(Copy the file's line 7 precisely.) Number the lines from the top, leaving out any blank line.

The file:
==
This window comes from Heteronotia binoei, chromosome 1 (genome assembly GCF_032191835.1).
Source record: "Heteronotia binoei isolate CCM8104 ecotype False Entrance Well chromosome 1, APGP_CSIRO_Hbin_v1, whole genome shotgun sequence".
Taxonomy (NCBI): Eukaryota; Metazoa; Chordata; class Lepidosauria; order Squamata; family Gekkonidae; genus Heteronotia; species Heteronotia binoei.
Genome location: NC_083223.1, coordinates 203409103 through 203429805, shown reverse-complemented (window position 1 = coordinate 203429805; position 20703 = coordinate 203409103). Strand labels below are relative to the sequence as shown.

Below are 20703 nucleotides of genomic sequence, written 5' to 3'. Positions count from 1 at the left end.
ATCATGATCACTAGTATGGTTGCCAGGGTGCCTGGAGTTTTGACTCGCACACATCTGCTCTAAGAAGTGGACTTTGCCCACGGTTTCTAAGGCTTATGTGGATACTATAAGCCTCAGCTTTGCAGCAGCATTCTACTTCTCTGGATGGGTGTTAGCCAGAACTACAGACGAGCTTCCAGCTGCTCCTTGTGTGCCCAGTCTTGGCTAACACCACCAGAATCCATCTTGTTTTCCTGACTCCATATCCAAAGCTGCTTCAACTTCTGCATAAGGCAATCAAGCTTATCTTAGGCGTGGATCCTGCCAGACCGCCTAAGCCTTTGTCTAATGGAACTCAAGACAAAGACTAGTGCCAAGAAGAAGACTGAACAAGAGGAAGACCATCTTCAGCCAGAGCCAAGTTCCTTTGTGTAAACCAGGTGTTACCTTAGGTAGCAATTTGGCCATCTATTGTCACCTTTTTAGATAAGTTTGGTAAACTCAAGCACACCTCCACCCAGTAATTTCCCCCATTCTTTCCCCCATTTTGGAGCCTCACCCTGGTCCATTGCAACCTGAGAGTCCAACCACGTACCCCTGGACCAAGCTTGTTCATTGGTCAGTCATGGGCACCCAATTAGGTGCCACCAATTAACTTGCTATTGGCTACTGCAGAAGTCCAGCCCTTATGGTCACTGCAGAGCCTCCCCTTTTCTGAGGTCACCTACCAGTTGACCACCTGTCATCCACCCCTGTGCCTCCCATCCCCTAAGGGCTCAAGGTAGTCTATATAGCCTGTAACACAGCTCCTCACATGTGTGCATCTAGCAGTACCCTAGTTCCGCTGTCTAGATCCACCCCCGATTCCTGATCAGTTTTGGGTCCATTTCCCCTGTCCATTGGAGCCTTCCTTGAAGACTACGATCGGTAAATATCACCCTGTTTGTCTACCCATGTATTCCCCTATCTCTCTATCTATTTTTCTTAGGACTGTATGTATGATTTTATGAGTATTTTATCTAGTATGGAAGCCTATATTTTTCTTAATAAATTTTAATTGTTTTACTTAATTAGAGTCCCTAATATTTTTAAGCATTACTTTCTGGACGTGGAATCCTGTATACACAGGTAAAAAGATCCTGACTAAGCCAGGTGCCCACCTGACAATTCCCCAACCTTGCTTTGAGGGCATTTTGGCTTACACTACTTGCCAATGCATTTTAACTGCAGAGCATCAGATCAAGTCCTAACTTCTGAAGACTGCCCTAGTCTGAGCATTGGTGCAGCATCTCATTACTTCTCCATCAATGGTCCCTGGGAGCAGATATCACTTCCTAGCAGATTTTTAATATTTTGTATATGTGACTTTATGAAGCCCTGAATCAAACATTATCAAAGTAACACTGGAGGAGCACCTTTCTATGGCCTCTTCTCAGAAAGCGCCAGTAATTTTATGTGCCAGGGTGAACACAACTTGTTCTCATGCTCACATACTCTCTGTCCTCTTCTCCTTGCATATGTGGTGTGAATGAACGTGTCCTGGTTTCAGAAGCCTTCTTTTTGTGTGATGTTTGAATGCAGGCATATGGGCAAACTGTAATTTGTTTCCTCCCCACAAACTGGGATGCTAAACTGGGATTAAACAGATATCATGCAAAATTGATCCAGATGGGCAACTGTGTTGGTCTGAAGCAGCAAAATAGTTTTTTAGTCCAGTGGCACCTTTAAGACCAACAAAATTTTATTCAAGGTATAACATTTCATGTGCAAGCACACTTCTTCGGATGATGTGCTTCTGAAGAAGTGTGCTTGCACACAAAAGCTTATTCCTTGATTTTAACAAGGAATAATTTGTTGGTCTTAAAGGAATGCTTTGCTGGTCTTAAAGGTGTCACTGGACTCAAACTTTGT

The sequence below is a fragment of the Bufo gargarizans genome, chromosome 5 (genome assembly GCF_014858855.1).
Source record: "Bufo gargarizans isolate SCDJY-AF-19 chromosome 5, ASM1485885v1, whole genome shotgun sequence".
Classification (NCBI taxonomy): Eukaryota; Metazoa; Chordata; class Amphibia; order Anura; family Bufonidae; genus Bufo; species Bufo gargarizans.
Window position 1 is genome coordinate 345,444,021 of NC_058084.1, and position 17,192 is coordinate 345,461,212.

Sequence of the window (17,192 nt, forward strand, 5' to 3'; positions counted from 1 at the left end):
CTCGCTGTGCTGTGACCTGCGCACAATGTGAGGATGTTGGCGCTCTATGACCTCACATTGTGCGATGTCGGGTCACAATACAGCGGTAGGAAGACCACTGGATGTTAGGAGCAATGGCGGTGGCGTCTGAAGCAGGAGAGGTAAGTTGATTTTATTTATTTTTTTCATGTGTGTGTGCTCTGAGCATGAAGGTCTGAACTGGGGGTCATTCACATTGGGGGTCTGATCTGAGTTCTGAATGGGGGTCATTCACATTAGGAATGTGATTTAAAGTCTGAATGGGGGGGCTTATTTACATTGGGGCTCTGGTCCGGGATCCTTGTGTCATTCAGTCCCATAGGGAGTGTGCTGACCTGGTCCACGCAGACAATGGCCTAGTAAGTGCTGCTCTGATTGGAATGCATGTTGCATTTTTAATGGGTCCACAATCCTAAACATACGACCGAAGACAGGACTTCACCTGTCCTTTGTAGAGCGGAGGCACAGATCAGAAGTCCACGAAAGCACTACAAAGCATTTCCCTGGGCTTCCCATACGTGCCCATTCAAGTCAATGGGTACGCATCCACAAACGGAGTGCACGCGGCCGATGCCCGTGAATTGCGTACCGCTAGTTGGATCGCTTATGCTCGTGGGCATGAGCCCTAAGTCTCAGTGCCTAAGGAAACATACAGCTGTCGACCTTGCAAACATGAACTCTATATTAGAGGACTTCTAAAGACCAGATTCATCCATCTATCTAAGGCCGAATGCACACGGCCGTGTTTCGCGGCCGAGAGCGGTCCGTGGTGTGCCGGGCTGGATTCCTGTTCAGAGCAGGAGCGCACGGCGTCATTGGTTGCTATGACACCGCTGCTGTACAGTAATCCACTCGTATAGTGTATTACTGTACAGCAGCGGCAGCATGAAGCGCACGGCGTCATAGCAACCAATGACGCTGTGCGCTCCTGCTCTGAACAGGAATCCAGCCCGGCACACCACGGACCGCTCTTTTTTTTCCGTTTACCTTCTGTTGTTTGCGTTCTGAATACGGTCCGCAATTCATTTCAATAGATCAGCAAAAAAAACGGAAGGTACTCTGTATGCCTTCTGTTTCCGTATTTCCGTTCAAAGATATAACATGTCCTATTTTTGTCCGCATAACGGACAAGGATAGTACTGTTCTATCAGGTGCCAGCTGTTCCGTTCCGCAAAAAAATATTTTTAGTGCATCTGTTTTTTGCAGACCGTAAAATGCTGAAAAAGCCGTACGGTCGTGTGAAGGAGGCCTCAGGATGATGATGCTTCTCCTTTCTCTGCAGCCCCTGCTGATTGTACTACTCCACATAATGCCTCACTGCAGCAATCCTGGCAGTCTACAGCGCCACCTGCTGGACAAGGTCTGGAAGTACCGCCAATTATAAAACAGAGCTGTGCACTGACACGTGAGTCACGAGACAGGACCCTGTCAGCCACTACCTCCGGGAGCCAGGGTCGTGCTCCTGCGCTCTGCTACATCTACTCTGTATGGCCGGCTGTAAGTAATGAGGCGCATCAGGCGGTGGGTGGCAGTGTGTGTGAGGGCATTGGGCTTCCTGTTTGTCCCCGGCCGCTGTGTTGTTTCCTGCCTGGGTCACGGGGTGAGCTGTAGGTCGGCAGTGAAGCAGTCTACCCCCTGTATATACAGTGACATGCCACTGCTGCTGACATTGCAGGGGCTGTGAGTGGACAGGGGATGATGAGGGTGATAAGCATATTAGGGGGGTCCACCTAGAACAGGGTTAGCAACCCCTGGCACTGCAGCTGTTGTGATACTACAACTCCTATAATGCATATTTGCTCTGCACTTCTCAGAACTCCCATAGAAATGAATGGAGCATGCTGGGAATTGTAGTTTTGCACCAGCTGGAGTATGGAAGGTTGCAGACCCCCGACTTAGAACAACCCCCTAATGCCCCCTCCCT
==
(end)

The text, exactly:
The sequence below is a fragment of the Bufo gargarizans genome, chromosome 5 (genome assembly GCF_014858855.1).